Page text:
The Impact of a Mobile 3D Printing and Making Platform on Student Awareness and Engagement

Swapnil Sinha, Kelsey Rieger, Aaron D. Knochel, Nicholas Alexander Meisel

Research output: Contribution to journalArticlepeer-review

Abstract

3D printing technology has played an integral part in the growth of makerspaces, showing potential in enabling the integration of art (A) with science, technology, engineering, and math (STEM) disciplines, giving new possibilities to STEAMimplementation. This paper presents the effectiveness of a deployable mobile making platform and its curriculum, focused on 3D printing education. This setup, which draws inspiration from modern makerspaces, was deployed for 227 undergraduate students in Art and Engineering majors at multiple campuses of a large northeastern university and used in either a pre-arranged hour-long session or voluntary walk-in session. Self-reported surveys were created to measure participants' pre- A nd post-exposure awareness of 3D printing, design, and STEAM quantified through their (1) familiarity, (2) attitude, (3) interest, and (4) self-efficacy. Additionally, observations on participant engagement and use of the space were made. Statistically significant increases in awareness of 3D printing technology were observed in the participants from both Art and Engineering majors, as well as at different campus locations, irrespective of their initial differences. Observations also show a difference in engagement between prearranged sessions and walk-in sessions, which indicates that different session formats may promote specific engagement with different participant types. Ultimately, this research demonstrates two key findings: (1) though they may gravitate to different elements of 3D printing and design, a single makerspace can be used to engage both Art and Engineering students and (2) by introducing mobility to the traditional idea of a makerspace, participants with different initial levels of AMawareness can be brought to similar final awareness. This second finding is especially essential given the disparities in modern student access to 3D printing technology.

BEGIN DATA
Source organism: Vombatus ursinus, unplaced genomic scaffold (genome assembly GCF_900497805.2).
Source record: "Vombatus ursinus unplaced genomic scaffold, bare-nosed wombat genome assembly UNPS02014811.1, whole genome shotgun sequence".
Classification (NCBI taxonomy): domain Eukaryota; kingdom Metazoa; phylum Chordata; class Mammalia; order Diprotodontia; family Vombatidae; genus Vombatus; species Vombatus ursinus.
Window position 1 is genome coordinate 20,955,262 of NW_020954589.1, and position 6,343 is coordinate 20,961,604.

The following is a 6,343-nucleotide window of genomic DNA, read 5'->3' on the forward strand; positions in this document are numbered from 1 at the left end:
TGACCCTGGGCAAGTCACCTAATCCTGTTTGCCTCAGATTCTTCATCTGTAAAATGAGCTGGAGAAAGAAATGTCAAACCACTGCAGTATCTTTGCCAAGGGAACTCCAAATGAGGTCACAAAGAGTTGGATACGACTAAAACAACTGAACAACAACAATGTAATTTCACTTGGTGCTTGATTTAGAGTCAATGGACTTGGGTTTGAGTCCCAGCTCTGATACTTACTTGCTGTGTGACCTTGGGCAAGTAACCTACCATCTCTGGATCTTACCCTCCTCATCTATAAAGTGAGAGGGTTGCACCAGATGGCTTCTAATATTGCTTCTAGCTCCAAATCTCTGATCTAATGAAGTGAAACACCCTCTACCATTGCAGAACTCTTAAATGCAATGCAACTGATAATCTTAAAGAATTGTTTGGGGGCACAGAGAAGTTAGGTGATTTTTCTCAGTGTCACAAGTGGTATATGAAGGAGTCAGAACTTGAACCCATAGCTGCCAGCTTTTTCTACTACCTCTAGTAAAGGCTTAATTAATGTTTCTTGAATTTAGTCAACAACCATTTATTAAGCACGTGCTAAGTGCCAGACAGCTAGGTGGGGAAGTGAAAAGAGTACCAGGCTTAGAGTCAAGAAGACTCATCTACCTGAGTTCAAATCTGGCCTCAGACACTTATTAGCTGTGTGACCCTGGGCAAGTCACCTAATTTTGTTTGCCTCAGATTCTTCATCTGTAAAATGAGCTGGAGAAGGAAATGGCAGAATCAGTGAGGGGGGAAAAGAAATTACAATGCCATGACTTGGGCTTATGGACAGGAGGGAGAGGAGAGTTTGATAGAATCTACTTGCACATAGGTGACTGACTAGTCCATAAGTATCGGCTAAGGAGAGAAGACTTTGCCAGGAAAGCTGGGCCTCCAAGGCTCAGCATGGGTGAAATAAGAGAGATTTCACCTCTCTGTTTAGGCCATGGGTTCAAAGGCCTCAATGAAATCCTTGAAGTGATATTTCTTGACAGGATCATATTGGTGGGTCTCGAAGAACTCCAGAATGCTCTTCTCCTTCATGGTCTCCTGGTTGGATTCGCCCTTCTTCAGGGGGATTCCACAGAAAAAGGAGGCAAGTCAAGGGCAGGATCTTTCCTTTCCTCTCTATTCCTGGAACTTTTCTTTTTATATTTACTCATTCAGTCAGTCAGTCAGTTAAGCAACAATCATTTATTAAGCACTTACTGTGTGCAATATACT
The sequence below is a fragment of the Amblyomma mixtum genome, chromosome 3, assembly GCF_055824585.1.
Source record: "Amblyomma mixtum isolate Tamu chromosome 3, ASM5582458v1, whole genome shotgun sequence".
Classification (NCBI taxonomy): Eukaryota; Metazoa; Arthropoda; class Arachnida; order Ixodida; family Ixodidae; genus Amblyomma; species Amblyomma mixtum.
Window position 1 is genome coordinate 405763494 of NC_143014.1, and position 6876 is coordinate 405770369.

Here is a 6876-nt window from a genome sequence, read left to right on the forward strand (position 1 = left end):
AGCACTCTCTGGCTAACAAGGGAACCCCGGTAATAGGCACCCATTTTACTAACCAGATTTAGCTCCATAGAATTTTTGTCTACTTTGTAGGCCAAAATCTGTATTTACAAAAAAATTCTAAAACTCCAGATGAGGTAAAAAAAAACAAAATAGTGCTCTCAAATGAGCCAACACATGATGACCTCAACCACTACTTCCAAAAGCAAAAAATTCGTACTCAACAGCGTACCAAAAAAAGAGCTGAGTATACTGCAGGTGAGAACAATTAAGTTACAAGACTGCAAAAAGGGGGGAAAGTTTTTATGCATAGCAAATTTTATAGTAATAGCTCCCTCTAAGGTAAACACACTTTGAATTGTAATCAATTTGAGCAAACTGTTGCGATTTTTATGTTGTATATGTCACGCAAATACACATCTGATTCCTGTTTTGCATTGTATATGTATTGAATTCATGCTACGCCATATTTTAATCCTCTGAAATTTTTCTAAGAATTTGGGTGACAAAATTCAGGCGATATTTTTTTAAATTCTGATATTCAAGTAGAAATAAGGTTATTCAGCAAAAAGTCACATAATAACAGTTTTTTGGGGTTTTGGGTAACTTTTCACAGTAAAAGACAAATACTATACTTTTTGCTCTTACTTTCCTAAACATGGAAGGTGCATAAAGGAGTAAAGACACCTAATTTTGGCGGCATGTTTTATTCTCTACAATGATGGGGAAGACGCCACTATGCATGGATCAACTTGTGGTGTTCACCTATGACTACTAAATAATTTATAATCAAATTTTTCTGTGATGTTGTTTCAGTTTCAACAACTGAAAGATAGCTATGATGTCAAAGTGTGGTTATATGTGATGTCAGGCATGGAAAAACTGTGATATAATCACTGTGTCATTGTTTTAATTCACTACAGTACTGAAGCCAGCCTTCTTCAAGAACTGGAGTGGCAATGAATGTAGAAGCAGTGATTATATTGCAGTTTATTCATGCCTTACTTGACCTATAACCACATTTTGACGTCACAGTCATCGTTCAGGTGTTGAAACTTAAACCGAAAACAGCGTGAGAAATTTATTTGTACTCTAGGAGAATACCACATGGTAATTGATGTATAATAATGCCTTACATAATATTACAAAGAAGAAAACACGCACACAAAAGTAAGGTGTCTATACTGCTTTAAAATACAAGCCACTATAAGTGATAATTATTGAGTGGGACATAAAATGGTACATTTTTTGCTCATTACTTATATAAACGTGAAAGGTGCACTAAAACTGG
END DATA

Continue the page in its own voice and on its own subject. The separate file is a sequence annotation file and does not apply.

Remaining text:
Original languageEnglish (US)
Pages (from-to)1411-1427
Number of pages17
JournalInternational Journal of Engineering Education
Volume36
Issue number4
StatePublished - 2020

All Science Journal Classification (ASJC) codes

  • Education
  • Engineering(all)

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